College evaluated cannibal suspect before attack

When a Maryland cannibalism suspect had an outburst last year in a Morgan State University computer lab, college officials evaluated him and found that he didn't pose a threat to the campus.

Now, a former student who said he was beaten with a baseball bat days before the gruesome attack says the university should have done more to warn people about Alex Kinyua, the man charged in both cases.

Joshua Ceasar said Friday that if he had heard about the December outburst in the lab he would have steered clear of Kinyua and dodged an attack that left him partially blind. The outburst got Kinyua kicked out of ROTC and led an instructor to tell police that Kinyua was "Virginia Tech waiting to happen." Kinyua also made cryptic comments about "blood sacrifice" at a January university forum with administrators present.

"If I knew, I wouldn't have been anywhere near him or that building," Ceasar said. His attorney, Steve Silverman, is exploring a lawsuit and investigating whether the university could have done more.

The university is doing a "top-to-bottom" review, but it appears procedures were followed, school spokesman Clinton Coleman said.

Two campus officers visited Kinyua after the December outburst and he was assessed by the counseling center, Coleman said.

"If the university had reason to believe that any student or non-student represented a danger, of course the university would have taken the appropriate steps to remove the person from campus or render them harmless," he said.

In early May, police received a report that a young man matching Kinyua's description was carrying a machete around campus, Coleman said. Officers immediately tracked him to his room and searched, but didn't find such a weapon, he said.

Ceasar, who remained friends with Kinyua's roommates even though he had transferred to another school, was on campus May 19 for a friend's graduation. He walked into Kinyua's apartment and was hit on the head with a baseball bat wrapped in chains and barbed wire.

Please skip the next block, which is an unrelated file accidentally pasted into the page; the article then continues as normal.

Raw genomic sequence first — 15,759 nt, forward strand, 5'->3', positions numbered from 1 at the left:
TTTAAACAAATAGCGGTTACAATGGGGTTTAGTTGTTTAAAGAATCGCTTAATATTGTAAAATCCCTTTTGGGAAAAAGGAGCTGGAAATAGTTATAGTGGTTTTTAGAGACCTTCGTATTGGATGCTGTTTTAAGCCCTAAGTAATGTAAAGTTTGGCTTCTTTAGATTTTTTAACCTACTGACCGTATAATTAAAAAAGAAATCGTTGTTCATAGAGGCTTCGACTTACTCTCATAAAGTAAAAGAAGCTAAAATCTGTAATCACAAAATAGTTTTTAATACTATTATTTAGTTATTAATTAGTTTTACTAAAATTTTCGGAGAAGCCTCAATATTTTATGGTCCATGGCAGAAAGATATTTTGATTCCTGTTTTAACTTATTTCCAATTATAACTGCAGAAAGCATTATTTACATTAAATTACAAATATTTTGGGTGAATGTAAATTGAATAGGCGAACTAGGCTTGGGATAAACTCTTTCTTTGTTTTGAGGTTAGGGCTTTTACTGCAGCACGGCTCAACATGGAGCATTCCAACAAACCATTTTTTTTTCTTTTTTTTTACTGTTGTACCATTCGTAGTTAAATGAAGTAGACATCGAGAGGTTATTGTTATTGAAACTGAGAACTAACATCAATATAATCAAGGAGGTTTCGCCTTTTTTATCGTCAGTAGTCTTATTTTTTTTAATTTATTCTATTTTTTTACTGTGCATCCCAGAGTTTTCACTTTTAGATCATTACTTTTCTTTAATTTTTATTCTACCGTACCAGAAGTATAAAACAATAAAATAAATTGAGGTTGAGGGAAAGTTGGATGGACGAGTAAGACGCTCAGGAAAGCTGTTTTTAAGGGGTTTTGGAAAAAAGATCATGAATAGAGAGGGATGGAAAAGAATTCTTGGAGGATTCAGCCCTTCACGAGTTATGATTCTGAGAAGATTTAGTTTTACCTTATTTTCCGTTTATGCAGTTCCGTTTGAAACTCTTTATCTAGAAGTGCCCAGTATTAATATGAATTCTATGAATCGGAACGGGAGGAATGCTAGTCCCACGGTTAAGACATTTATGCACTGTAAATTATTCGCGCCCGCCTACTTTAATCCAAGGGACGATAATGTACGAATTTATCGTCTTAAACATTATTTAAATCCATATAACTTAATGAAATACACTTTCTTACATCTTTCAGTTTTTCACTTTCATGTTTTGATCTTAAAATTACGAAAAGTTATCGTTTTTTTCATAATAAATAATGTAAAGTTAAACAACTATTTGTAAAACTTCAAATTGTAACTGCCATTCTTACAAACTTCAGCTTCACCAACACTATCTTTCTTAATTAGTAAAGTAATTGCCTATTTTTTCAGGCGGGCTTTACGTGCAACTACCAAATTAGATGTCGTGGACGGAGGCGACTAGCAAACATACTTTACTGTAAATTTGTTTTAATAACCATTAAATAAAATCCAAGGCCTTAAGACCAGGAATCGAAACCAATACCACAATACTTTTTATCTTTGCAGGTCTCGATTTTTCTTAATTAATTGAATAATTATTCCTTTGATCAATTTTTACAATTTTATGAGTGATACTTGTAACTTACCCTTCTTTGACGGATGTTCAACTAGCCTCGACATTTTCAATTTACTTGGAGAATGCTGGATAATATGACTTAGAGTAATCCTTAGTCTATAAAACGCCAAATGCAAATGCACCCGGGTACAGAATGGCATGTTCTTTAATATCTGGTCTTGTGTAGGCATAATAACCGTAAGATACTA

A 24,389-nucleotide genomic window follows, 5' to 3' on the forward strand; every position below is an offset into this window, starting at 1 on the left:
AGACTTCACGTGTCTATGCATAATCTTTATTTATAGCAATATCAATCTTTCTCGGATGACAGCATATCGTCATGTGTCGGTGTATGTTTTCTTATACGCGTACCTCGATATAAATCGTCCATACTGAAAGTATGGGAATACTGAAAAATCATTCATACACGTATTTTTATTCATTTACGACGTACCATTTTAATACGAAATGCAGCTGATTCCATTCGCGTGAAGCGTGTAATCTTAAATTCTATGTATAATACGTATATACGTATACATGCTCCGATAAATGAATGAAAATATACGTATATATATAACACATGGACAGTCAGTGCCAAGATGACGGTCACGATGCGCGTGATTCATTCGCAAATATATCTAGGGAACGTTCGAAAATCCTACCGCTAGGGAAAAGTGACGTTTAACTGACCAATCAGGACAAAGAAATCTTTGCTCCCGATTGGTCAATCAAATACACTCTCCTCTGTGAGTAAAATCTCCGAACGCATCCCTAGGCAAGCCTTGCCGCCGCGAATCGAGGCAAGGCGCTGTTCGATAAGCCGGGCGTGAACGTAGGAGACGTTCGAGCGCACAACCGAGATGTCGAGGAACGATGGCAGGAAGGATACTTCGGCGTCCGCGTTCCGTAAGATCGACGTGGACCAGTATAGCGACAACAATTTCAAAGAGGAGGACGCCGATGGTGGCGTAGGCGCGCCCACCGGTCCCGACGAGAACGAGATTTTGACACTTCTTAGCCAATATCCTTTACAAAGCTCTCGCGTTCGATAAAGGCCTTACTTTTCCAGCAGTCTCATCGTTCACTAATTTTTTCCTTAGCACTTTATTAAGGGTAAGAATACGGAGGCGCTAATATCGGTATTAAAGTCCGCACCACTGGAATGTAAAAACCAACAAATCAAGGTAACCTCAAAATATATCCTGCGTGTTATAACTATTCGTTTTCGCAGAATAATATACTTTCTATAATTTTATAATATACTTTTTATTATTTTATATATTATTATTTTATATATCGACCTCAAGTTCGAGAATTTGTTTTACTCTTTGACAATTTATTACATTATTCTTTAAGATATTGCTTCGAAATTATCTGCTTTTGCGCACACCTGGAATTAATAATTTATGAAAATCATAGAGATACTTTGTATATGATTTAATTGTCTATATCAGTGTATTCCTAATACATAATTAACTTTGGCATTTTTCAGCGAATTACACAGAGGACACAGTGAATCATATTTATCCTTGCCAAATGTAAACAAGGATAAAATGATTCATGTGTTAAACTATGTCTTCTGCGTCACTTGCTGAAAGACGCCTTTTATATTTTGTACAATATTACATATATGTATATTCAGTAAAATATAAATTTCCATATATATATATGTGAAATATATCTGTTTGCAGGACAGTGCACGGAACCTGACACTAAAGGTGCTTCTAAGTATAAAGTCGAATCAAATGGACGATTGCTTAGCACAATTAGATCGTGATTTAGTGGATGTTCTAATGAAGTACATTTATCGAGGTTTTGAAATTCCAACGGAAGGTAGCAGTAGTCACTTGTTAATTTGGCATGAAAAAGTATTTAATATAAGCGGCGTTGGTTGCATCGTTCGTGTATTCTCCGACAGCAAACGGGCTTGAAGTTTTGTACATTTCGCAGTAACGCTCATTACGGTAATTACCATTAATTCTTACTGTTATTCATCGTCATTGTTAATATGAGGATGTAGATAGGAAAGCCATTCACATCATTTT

Ceasar, of Egg Harbor, N.J., said he doesn't know why Kinyua attacked him. Ceasar's friends told him they found Kinyua over Ceasar with a knife.

Days later, Ceasar learned Kinyua had told the Harford County Sheriff's investigators that he used a knife to kill and carve up Kujoe Bonsafo Agyei-Kodie, 37, before eating his heart and brain. Agyei-Kodie, a native of Ghana, had been staying at the Kinyua family's Joppatowne home for about six weeks when he disappeared May 25.

His body was found four days later about 15 miles away from campus. Investigators haven't given a possible motive.

"It freaked me out because I figured that's exactly what he was going to do to me if he was standing over top of me with a knife," Ceasar said. "He was probably planning to do that to me and that just doesn't sit easy with me. I think about it all the time."

Kinyua has been charged with assault and reckless endangerment in the Ceasar attack, and murder and assault in the killing.

Attorney Richard Boucher, who represented Kinyua at a bail hearing in the assault, told the judge that Kinyua acted out of fear for his life when he hit Ceasar. Kinyua had told the attorney that Ceasar had told him he would have a gun the next time he saw him, he said.

"He felt threatened and that's why he responded in the manner that he did," Boucher said. Ceasar said he never threatened Kinyua.

Almost three weeks later, Ceasar says he still has not heard from anyone with the university.

"No school official has said anything to me," he said. "I feel like they haven't spoken about it because there is something to hide and they're trying to clean up."

Once the facts are known and the review is complete, Coleman said the university plans to inform the larger community.